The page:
June 29, 2011 10:16AM

Interstate Compacts and Do‐​It‐​Yourself Federalism

With the federal government’s growing assertion of power over the states — Obamacare is just the highest‐​profile example — state legislators regularly contact me for advice on how to push back while remaining constitutionally faithful. What can they do in areas like health care, immigration, drug decriminalization, and firearm regulation?

One innovative solution is interstate compacts: states can actually create binding federal law by joining together in a sort of multi‐​state contract. Typically they need Congress’s (but not the president’s) consent, but the Supreme Court has held that when the compacts don’t implicate challenges to federal power, they don’t even need that.

For example, Texas is now considering joining a Medicaid/​Medicare compact established by Georgia and Oklahoma. Many states are considering a Health Care Freedom Act compact, which use preexisting congressional consent for criminal‐​justice‐​cooperation compacts to mutually enforce state laws prohibiting the forced purchase of health insurance.

I discussed these innovative policy solutions — on which the law is untested — in a recent podcast. More broadly, however, there are plenty of things states (and of course their citizens!) ought to be considering if they want to reestablish the dual — actually tripartite, adding individuals — sovereignty at the heart of Constitution’s structural protections of liberty. (For more on that point, see part IV of Cato’s most recent Obamacare brief and part III of Justice Kennedy’s opinion in Bond v. United States.)

To that end, our friends at the Goldwater Institute recently released a major new report called “Federalism‐​Do‐​It‐​Yourself: 10 Ways for States to Check and Balance Washington.” The report outlines 10 legal tools that states can use to stand up to federal overreach, without resorting to so‐​called nullification (states can’t simply declare federal law void). The report includes a number of examples of how these tools have been used in isolated cases and recommends that states embrace them in a clear strategy to start holding the federal government to its constitutional role. From Goldwater’s press release, some of the tools include:

Reinvigorate the Reserved Powers of the States

Remember the REAL ID Act, the federal government’s attempt to create a national identification card through state driver’s licenses? REAL ID never was carried out because 14 states refused to comply. The Supreme Court has ruled the 10th Amendment prevents the federal government from “commandeering” or forcing state officials to implement federal policies. In “Federalism DIY,” author Nick Dranias writes there are many other areas where the federal government has fooled states into helping to carry out federal mandates when they don’t have to.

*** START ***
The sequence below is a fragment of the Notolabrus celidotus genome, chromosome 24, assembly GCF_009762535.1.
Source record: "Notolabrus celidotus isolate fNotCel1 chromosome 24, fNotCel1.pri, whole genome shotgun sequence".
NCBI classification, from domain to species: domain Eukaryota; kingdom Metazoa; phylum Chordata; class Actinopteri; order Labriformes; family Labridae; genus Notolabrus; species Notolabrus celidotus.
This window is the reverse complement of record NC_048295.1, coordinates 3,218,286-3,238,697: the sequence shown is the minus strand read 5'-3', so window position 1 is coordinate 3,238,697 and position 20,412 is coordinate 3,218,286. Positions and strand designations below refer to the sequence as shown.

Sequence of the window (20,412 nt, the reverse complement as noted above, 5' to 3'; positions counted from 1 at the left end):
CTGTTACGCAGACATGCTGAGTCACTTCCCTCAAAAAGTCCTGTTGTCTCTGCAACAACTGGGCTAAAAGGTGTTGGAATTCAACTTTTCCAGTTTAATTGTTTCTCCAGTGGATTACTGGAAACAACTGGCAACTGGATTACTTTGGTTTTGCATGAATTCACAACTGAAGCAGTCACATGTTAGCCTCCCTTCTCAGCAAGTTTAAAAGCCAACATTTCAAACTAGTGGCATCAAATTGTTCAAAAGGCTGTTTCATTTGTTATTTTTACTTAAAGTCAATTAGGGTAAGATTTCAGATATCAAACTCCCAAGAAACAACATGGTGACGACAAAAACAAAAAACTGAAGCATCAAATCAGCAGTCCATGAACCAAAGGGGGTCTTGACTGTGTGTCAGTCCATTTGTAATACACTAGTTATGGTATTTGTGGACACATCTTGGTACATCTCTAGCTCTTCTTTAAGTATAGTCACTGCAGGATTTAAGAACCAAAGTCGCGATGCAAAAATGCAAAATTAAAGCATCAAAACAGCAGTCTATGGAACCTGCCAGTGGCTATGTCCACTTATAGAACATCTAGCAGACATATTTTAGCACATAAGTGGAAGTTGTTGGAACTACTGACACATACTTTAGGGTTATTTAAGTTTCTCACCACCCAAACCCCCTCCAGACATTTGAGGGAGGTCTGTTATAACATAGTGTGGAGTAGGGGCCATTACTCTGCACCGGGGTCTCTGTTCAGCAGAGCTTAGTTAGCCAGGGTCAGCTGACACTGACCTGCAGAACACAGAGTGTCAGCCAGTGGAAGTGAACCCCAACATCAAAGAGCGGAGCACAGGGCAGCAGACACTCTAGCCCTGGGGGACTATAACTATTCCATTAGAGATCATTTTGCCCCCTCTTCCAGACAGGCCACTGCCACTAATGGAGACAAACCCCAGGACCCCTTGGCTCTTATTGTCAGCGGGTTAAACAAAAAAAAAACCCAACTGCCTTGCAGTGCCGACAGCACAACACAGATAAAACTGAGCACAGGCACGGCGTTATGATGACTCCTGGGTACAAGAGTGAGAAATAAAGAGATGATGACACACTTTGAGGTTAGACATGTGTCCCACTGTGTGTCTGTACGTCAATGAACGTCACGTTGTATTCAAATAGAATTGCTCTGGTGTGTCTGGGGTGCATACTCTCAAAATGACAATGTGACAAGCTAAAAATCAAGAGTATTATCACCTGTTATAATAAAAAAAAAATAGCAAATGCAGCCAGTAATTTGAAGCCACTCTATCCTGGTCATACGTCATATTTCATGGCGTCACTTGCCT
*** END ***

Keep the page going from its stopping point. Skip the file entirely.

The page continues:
Strategic Legislation Plus Litigation

The U.S. Supreme Court has recognized that states can grant more freedom and civil rights to their residents than what’s protected in the Constitution. And states can use this power to thwart federal efforts to impose new mandates on people. For example, 28 states are challenging President Obama’s health care law in two lawsuits out of Virginia and Florida. Both lawsuits won the first round before U.S. district judges and now are on appeal. Both judges ruled the states could challenge the federal law only because many states have adopted the Health Care Freedom Act, which protects a person’s right to choose his own doctors and not buy government‐​controlled health insurance. To date, no lawsuit against Obamacare without a state government as a plaintiff has a single victory.

Coordination with Local Governments

Laws creating many federal agencies, such as the Bureau of Land Management, include a standard but little‐​known provision requiring these agencies to “coordinate” proposed new rules with local governments. This means the agency must sit down with a local government and honestly attempt to craft a rule that doesn’t conflict with existing local policies. If the federal agency fails to do so, a court can block the new rule. Three counties in Utah used the right to coordination to stop the BLM from releasing diseased wild horses onto public ranch lands.

There’s a lot of good stuff in there, so kudos to Nick Dranias and Goldwater for creating this federalism toolkit.